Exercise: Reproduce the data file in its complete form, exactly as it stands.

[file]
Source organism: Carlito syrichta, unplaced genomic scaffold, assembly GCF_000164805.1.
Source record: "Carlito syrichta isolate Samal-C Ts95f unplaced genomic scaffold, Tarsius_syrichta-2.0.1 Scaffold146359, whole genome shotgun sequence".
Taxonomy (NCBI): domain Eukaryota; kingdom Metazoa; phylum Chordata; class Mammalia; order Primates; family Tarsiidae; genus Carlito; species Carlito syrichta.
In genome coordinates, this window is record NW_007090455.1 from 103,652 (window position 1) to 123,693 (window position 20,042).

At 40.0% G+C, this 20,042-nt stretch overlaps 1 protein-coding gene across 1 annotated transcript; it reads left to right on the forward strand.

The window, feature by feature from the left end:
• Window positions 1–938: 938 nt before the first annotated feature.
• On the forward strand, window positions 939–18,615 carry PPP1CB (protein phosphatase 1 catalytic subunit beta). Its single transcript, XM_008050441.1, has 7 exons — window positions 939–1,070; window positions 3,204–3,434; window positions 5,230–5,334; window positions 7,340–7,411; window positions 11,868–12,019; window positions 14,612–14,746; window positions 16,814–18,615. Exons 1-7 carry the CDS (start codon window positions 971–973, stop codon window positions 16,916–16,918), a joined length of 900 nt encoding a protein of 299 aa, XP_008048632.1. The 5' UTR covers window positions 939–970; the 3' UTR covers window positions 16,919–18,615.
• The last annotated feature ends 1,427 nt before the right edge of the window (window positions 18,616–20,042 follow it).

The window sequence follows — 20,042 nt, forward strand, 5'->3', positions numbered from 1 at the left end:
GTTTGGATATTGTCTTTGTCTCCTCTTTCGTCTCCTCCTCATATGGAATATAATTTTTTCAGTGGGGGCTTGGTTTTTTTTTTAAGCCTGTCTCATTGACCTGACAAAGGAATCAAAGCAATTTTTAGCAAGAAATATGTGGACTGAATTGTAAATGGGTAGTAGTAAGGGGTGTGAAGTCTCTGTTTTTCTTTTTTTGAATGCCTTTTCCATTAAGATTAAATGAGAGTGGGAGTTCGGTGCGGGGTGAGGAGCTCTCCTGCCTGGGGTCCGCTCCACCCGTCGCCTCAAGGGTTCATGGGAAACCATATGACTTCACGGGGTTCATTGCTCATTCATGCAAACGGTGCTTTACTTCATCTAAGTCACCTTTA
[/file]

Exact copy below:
Source organism: Carlito syrichta, unplaced genomic scaffold, assembly GCF_000164805.1.
Source record: "Carlito syrichta isolate Samal-C Ts95f unplaced genomic scaffold, Tarsius_syrichta-2.0.1 Scaffold146359, whole genome shotgun sequence".
Taxonomy (NCBI): domain Eukaryota; kingdom Metazoa; phylum Chordata; class Mammalia; order Primates; family Tarsiidae; genus Carlito; species Carlito syrichta.
In genome coordinates, this window is record NW_007090455.1 from 103,652 (window position 1) to 123,693 (window position 20,042).

At 40.0% G+C, this 20,042-nt stretch overlaps 1 protein-coding gene across 1 annotated transcript; it reads left to right on the forward strand.

The window, feature by feature from the left end:
• Window positions 1–938: 938 nt before the first annotated feature.
• On the forward strand, window positions 939–18,615 carry PPP1CB (protein phosphatase 1 catalytic subunit beta). Its single transcript, XM_008050441.1, has 7 exons — window positions 939–1,070; window positions 3,204–3,434; window positions 5,230–5,334; window positions 7,340–7,411; window positions 11,868–12,019; window positions 14,612–14,746; window positions 16,814–18,615. Exons 1-7 carry the CDS (start codon window positions 971–973, stop codon window positions 16,916–16,918), a joined length of 900 nt encoding a protein of 299 aa, XP_008048632.1. The 5' UTR covers window positions 939–970; the 3' UTR covers window positions 16,919–18,615.
• The last annotated feature ends 1,427 nt before the right edge of the window (window positions 18,616–20,042 follow it).

The window sequence follows — 20,042 nt, forward strand, 5'->3', positions numbered from 1 at the left end:
GTTTGGATATTGTCTTTGTCTCCTCTTTCGTCTCCTCCTCATATGGAATATAATTTTTTCAGTGGGGGCTTGGTTTTTTTTTTAAGCCTGTCTCATTGACCTGACAAAGGAATCAAAGCAATTTTTAGCAAGAAATATGTGGACTGAATTGTAAATGGGTAGTAGTAAGGGGTGTGAAGTCTCTGTTTTTCTTTTTTTGAATGCCTTTTCCATTAAGATTAAATGAGAGTGGGAGTTCGGTGCGGGGTGAGGAGCTCTCCTGCCTGGGGTCCGCTCCACCCGTCGCCTCAAGGGTTCATGGGAAACCATATGACTTCACGGGGTTCATTGCTCATTCATGCAAACGGTGCTTTACTTCATCTAAGTCACCTTTA